Health impact of hepatic-venous-occlusive disease in a small town in Ethiopia—Case study from Tahtay koraro district in Tigray region, 2017


Autoři: Kissanet Tesfay Weldearegay aff001;  Mekonnen Gebremichael Gebrekidan aff002;  Alefech Adissu Gezahegne aff001
Působiště autorů: Mekelle University College of Health Science School of Public Health, Department of Epidemiology, Mekelle, Ethiopia aff001;  Tigray Regional Health Bureaus, Mekelle, Ethiopia aff002
Vyšlo v časopise: PLoS ONE 14(11)
Kategorie: Research Article
doi: 10.1371/journal.pone.0224659

Souhrn

Background

Hepatic venous-occlusive disease is blockage of microscopic veins in the liver causing 20–50% mortality. Ingestion of pyrrolizidine alkaloid plant, radiation therapy, and post-bone-marrow-transplant reactions are the commonest causes. In Ethiopia, a venous-occlusive disease outbreak was identified in 2002 in Tahtay Koraro district, Tigray. Suspected due to ingestion of the toxic pyrrolizidine alkaloid plant Ageratum conyzoids, found throughout the district. We aimed to describe the surveillance data of venous-occlusive disease from September 2006 to August 2016 in Tahtay koraro district, Ethiopia, 2017.

Methodology

We defined a possible Hepatic venous-occlusive disease case as any patient with abdominal pain for at least 2 weeks, abdominal distention, and hepato-splenomegaly during September 2006-August 2016. We reviewed previous district line lists, weekly reports, and clinical records to identify and describe cases. Agricultural interventions were obtained from the agricultural offices of the district.

Result

We identified 179 possible cases with 83 deaths with a case-fatality rate of 46.3%. Among cases, 110 (61.5%) were males and 113 (63%) were >15 years. In total, 164 (91.6%) cases were from one village (Kelakil). The pick number of cases of VOD in this village was during 2008/09 which was 1076. The highest incidence (86/100,000) occurred in 2008. During the study period, 2,746 years of potential life were lost due to Hepatic venous-occlusive disease. Mechanical removal of the Ageratum started in 2011.

Conclusion

Hepatic venous-occlusive disease was an ongoing problem in Tahtay Koraro; However, the problem has largely been alleviated by displacing people from the affected area and removing the causative weed. More research is needed to understand why Kelakil village was more affected despite the widespread presence of the weed. Chemical and mechanical removal of the Ageratum could strengthen intervention activities.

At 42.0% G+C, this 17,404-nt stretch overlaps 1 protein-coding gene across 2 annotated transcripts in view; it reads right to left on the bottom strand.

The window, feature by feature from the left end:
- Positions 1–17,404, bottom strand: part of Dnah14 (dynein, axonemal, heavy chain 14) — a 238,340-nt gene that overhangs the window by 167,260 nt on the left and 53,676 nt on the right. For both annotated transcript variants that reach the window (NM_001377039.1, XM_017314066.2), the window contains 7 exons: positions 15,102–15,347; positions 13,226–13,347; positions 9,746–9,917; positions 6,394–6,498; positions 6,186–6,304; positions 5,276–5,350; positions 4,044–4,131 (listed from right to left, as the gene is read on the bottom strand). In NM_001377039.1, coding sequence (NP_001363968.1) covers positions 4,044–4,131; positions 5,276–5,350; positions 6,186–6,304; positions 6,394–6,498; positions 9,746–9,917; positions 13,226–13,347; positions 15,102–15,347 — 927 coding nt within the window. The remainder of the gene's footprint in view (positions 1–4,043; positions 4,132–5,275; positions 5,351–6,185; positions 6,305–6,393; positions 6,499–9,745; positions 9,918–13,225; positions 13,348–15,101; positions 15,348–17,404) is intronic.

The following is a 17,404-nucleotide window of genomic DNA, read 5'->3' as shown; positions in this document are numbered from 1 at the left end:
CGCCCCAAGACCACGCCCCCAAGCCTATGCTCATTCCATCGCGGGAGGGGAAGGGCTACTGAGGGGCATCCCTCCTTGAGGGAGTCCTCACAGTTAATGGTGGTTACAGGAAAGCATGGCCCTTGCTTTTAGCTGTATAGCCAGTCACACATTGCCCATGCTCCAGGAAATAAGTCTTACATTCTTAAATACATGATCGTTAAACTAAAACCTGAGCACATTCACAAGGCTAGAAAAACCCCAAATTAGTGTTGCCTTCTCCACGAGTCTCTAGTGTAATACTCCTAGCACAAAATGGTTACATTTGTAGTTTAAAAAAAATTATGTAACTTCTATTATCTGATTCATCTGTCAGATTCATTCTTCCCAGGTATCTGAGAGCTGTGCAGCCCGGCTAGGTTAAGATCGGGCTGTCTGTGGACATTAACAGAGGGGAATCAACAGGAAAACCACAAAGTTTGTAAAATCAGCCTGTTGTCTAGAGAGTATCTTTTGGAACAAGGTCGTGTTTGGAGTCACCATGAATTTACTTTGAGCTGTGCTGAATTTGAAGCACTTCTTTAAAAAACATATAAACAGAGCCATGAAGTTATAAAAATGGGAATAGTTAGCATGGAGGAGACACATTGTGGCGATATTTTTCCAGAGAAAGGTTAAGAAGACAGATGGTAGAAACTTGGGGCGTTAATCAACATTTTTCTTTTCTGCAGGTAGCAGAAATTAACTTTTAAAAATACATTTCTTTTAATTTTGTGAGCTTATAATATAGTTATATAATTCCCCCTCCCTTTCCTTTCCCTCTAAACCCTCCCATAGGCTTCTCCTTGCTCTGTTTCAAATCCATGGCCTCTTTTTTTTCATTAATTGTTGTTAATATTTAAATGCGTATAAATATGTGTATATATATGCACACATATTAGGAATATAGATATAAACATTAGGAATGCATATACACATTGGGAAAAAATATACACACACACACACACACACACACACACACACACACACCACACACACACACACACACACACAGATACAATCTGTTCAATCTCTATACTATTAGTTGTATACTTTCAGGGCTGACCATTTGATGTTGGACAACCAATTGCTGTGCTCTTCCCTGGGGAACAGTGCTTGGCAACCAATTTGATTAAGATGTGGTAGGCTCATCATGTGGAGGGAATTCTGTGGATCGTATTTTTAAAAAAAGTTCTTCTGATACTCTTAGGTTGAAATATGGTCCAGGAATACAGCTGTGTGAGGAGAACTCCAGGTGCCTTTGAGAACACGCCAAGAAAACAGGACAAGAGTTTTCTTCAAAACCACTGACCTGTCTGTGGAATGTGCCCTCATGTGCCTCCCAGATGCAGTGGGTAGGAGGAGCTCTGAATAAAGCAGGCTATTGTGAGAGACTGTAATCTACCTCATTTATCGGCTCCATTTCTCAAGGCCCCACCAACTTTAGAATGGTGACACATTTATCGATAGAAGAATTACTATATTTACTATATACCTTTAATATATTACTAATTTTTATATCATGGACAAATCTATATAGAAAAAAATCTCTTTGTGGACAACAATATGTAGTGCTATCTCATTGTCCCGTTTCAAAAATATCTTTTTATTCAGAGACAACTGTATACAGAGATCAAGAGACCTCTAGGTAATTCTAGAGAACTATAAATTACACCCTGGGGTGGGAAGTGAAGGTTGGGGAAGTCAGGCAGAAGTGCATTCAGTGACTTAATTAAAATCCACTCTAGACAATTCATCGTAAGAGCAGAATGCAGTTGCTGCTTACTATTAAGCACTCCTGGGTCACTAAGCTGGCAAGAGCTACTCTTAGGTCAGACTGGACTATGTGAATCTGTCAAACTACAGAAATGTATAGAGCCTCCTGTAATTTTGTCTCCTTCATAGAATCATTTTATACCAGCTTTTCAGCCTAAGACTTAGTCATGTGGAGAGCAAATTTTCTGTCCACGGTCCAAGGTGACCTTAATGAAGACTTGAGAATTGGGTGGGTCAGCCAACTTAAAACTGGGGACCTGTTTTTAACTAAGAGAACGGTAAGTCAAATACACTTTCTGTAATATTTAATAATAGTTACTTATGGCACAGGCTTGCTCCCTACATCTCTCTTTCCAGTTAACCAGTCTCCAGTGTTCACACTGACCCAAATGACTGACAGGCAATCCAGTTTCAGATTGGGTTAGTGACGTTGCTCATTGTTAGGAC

Klíčová slova:

Age groups – Alcohol consumption – Alkaloids – Ethiopia – Flowering plants – Ingestion – Liver diseases – Weeds


Zdroje

1. Richardson P, Guinan E. The pathology, diagnosis, and treatment of hepatic veno‐occlusive disease: current status and novel approaches. British journal of haematology. 1999;107(3):485–93. doi: 10.1046/j.1365-2141.1999.01680.x 10583247

2. Bearman S. Avoiding hepatic veno-occlusive disease: what do we know and where are we going? Bone marrow transplantation. 2001;27(11):1113. 11551020

3. Coppell JA, Brown SA, Perry DJ. Veno-occlusive disease: cytokines, genetics, and haemostasis. Blood Reviews. 2003;17(2):63–70. 12642120

4. T.Orfanidis N. Veno-occulusive disease of the liver 2016.

5. Bearman SI. The syndrome of hepatic veno-occlusive disease after marrow transplantation. Blood. 1995;85(11):3005–20. 7756636

6. Altaee MY. An outbreak of veno-occlusive disease of the liver in northern Iraq. 1998.

7. Carreras EGA, Rozman C. hepatic veno-occulusive disease after bone marrow transplant. Blood Reviews. 1993;7:43–51. 8467232

8. Chen Z, Huo J-R. Hepatic veno-occlusive disease associated with toxicity of pyrrolizidine alkaloids in herbal preparations. Neth J Med. 2010;68(6):252–60. 20558855

9. Senzolo M, Germani G, Cholongitas E, Burra P, Burroughs A. Veno occlusive disease: update on clinical management. World journal of gastroenterology: WJG. 2007;13(29):3918 17663504

10. Kakar F, Akbarian Z, Leslie T, Mustafa ML, Watson J, van Egmond HP, et al. An outbreak of hepatic veno-occlusive disease in Western Afghanistan associated with exposure to wheat flour contaminated with pyrrolizidine alkaloids. Journal of toxicology. 2010;2010.

11. Tandon BN, Tandon H, Tandon R, Narndranathan M, Joshi Y. An epidemic of veno-occlusive disease of liver in central India. The Lancet. 1976;308(7980):271–2.

12. Chiu C, Buttke D, Welde G, Luce R, Debela A, Bitew A, et al. Evaluation of the Pyrrolizidine Alkaloid Induced Liver Disease (PAILD) Active Surveillance System in Tigray, Ethiopia. 2013.

13. Debella A, Abebe D, Tekabe F, Mamo H, Abebe A, Tsegaye B, et al. Toxicity study and evaluation of biochemical markers towards the identification of the causative agent for an outbreak of liver disease in Tahtay Koraro Woreda, Tigray. Ethiopian medical journal. 2012;50:27–35. 22946293

14. Mesfin G, Ali A, Seboxa T, Bane A, Tensae MW, Gebressilassie S, et al. An epidemiological study into the investigation of liver disease of unknown origin in a rural community of northern Ethiopia, 2005. Ethiopian medical journal. 2012:1–8.

15. Abebe D, Debella A, Tekabe F, Mekonnen Y, Degefa A, Mekonnen A, et al. An outbreak of liver disease in Tahtay Koraro Woreda, Tigray region of Ethiopia: a case-control study for the identification of the etiologic agent. Ethiopian medical journal. 2012;50:17–25. 22946292

16. Tahtay Koraro Woreda Health Office Report. 2016.

17. Afewerki M IT, Ahmed B. Technical report on pyrrolizidine alkaloids induced hepatic veno-occulusive disease (hepatic-VOD) from north western zones of Tigray, Ethiopia Addis Ababa Ethiopian public health association, April 2013.


Článek vyšel v časopise

PLOS One


2019 Číslo 11